2005-2006 Spotlight Archives
Matthew Waldeck ’06 the True Meaning of Student-Athlete
After growing up in Cleveland, Ohio, and attending a large, strict, prep school for boys, coming to Pitzer and sunny California was quite a change for Matthew Waldeck ’06.
“I came from a school with 1,300 boys. There would be 30,000 people at a football game, no exaggeration,” Waldeck said. “Coming out here was a big shock, but that was what I was going for. I wanted to have time to explore my options as a student, as well as being an athlete.”
When Waldeck met Roger Caron, Pomona-Pitzer’s head coach at the time, he saw that the team was truly made of student-athletes. Coach Caron made it clear that if team members needed to miss practice for class, that was fine, and he encouraged everyone to go abroad, even though that might mean missing some training.
“When I visited Pitzer and spoke with Coach Caron, I saw that the Pomona-Pitzer program was designed as a Division III football program should be,” Waldeck explained. “It was clear that upon joining the team, I would be encouraged to become a Pitzer student, rather than a football player who also attended Pitzer, and explore anything I desired beyond football.”
And explore he did. Waldeck perused his interests in theater throughout his college career and he was the first Pitzer student to participate in Pitzer’s exchange with Payap University in Thailand.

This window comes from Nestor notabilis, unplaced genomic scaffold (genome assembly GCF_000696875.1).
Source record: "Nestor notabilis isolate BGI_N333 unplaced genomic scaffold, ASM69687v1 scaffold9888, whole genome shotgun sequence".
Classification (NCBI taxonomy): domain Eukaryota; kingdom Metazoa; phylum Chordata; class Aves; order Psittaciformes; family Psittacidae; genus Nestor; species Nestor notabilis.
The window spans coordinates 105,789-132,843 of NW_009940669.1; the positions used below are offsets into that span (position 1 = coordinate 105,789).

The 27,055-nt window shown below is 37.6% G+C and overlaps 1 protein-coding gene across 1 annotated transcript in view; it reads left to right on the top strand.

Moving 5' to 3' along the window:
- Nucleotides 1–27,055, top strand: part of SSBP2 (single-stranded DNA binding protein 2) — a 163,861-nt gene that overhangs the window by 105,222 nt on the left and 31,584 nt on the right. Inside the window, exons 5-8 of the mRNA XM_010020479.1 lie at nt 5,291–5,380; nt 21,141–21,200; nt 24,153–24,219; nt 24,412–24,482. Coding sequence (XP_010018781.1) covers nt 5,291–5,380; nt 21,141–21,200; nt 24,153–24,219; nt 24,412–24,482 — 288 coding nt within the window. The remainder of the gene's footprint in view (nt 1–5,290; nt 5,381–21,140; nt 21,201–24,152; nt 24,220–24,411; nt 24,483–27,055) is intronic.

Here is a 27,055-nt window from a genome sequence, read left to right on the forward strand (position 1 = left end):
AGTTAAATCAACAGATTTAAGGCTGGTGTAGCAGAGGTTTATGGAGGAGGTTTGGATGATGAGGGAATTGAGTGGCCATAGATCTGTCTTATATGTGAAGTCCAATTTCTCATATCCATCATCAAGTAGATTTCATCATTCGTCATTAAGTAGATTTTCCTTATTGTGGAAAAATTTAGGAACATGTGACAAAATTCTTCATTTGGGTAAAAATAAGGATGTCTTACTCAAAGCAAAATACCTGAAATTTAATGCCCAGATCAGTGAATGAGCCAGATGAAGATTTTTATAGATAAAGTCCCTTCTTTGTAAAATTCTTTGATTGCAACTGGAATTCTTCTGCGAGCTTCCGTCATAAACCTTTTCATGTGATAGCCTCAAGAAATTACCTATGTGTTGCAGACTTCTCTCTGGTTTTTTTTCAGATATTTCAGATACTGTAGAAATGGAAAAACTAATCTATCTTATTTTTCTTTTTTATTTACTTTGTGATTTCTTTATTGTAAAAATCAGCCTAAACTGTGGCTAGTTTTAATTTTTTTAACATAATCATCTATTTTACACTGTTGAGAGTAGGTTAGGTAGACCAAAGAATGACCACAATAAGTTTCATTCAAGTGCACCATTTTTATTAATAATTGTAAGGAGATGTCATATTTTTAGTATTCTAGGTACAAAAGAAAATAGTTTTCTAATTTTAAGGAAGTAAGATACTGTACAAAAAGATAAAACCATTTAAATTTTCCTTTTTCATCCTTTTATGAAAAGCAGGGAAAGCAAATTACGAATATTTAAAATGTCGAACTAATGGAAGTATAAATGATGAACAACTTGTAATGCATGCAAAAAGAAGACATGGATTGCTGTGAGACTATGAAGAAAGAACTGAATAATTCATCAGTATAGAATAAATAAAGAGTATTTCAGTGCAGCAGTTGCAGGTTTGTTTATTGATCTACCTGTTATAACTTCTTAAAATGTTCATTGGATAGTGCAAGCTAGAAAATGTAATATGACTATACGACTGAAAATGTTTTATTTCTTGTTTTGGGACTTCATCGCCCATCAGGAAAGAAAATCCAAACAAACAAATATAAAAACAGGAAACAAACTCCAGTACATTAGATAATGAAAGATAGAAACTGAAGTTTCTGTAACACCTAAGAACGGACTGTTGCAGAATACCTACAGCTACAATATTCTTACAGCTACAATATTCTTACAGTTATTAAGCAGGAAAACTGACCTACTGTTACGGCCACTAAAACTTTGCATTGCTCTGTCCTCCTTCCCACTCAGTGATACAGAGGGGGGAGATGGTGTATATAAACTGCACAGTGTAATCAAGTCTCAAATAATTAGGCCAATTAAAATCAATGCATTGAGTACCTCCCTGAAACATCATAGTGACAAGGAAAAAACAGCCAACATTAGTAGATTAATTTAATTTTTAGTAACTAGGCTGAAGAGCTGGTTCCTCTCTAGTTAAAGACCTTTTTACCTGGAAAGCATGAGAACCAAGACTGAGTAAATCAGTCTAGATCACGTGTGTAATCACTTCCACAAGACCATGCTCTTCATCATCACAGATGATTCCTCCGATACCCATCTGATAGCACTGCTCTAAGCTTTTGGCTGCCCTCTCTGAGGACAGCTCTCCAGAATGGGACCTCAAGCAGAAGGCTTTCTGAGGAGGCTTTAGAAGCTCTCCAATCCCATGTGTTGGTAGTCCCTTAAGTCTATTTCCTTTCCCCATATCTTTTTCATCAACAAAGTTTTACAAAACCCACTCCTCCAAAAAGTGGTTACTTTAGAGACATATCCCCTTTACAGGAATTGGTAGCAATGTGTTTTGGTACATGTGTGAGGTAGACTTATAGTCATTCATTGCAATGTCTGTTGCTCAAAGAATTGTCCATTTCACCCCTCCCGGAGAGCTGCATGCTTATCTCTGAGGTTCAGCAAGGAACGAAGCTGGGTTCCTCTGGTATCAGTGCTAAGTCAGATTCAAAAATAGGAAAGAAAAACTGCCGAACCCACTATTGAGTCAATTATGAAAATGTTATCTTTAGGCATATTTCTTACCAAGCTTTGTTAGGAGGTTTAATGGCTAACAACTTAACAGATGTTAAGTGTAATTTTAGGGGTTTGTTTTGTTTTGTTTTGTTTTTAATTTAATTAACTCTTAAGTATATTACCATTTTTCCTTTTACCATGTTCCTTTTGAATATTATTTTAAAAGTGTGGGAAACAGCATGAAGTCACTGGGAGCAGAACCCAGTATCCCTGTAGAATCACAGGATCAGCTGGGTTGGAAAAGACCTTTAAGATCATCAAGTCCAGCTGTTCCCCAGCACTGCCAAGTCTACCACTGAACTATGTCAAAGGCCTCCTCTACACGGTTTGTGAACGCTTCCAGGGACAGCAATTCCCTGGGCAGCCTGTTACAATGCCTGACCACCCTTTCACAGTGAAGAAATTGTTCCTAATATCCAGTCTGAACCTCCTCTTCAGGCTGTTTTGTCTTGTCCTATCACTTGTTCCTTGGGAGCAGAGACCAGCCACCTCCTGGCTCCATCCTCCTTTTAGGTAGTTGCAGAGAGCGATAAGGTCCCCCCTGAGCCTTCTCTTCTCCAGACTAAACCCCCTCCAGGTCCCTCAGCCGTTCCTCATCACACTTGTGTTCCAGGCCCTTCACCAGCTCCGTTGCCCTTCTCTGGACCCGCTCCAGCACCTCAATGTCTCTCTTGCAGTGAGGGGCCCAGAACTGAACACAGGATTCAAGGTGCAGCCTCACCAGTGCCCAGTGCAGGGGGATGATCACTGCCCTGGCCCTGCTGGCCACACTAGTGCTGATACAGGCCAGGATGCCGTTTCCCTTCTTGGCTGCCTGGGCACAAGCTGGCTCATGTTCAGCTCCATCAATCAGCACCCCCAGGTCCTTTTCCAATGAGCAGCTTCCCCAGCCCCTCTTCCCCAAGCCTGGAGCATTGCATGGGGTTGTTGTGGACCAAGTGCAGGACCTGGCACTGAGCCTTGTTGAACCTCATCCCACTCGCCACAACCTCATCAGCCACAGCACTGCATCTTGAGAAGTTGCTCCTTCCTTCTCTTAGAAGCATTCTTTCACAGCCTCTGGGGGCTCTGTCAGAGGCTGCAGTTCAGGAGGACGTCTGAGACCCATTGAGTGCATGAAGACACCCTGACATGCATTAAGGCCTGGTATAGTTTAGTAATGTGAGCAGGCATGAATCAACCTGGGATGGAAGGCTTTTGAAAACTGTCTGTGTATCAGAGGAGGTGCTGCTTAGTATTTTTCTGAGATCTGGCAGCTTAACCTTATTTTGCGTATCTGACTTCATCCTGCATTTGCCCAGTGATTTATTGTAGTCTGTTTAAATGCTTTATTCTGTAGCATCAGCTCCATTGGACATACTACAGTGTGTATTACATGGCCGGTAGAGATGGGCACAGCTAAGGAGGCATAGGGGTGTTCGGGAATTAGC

“I went to Thailand for 5 months and loved it,” Waldeck said. “I plan to go back at some point. The people were extraordinary and the lifestyle is great. They have different priorities there. Work isn’t your life. They take time to develop themselves as people and go from there.”
Waldeck plays free safety and punt return and is the only four-year senior on the Pomona-Pitzer team. Building team spirit at Pitzer is a big priority for him this year.
“It is different here because the facilities are all down at Pomona,” Waldeck said. “A lot of the Pitzer students I talked into going down to our game last week had never been to the field before—they didn’t know where it was. And they all really enjoyed the game. If people show interest, it helps everyone on the team.”
Majoring in English with a minor in media studies, Waldeck isn’t sure where life will take him after graduation, but he is sure that Pitzer has exceeded his expectations.
“The complete experience of Pitzer has been so important to me. You meet so many different kinds of people here. Pitzer puts you in an environment where you challenge yourself and your beliefs,” Waldeck said. “I was introduced to things and ideas I probably wouldn’t have if I had gone to a larger school or stayed in Ohio—I would have stayed in my comfort zone and not grown as much as a person. I think you couldn’t get this type of experience anywhere else.”
There’s no place like Pitzer.
“I’m very thankful for that,” Waldeck concluded.
-Catherine Okereke ‘00